4. Keep Your Eyes Up

The moment has arrived. You’ve embraced uncertainty and taken a leap of faith, leaving the boat behind. Astonishingly, the water feels firm under your feet. You might question if you are worthy of such triumph. How did you succeed against all odds while others wouldn’t dare to take such a bold step?

Perhaps you feel remorse for stepping out of your comfort zone, thinking you overestimated your capabilities. These emotions, however, serve as a valuable reminder that we’ve shifted our focus in the wrong direction. By taking our eyes off the goal, we allow external circumstances to bring us down. The power of the obstacles we face only intensifies when we concentrate on them.

Step Out

After struggling as a manager for several months, I ultimately resigned. I saw only one path forward: a new role at a different company. In hindsight, I may have missed an opportunity to exercise faith, accept my shortcomings and those of the company, and achieve success against the odds. While leaving was likely a strategic move, I couldn’t help but feel a sense of defeat.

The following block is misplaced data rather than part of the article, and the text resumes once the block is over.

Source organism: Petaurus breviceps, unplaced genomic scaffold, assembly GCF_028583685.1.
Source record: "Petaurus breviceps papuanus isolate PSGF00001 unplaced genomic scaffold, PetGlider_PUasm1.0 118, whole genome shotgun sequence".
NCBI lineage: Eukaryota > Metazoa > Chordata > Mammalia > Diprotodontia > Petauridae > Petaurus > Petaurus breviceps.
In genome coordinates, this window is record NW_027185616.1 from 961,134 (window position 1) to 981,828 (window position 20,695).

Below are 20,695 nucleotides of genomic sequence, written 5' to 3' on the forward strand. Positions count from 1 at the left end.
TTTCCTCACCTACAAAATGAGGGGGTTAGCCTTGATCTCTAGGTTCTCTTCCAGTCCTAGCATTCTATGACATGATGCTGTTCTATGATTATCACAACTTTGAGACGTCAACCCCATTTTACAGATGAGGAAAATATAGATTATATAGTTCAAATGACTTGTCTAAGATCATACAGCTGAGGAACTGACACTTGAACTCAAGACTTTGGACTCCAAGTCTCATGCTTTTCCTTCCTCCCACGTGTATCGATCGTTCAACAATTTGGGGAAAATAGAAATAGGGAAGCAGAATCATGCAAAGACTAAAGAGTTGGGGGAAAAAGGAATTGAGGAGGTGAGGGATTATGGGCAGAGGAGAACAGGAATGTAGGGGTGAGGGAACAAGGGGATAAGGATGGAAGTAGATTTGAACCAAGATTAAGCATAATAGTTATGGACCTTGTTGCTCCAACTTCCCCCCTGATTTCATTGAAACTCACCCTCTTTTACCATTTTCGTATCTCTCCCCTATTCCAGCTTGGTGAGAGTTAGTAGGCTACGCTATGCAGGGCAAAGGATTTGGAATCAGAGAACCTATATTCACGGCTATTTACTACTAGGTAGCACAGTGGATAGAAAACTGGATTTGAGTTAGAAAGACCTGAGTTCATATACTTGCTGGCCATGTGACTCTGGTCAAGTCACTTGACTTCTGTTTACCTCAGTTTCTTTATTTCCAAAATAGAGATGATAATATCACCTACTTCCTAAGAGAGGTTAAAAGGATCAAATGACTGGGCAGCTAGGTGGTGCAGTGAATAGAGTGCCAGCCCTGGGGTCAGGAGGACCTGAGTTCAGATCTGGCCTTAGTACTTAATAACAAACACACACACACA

The lack of a motivating factor prevented me from persisting. A deeper motivation than prestige and a salary increase might have enabled me to remain, develop my team, and enhance the company culture. We’ll never know, and I won’t dwell on it. In a way, leaving the company was also a leap of faith into a new growth opportunity, and that’s where I focus. I stepped out of the boat.

Now it’s your turn to risk a plunge and step out of your comfort zone. You might begin by embracing uncertainty since we cannot know everything. Alternatively, you may feel drawn toward a new, potentially risky venture. I hope you find the courage to step out after evaluating the risks and identifying a compelling reason for your decision.

Keep your head held high. You can do it!

  1. See Matthew 14:22-33 ↩︎

  2. Born to Win by Zig Ziglar is available at Amazon ↩︎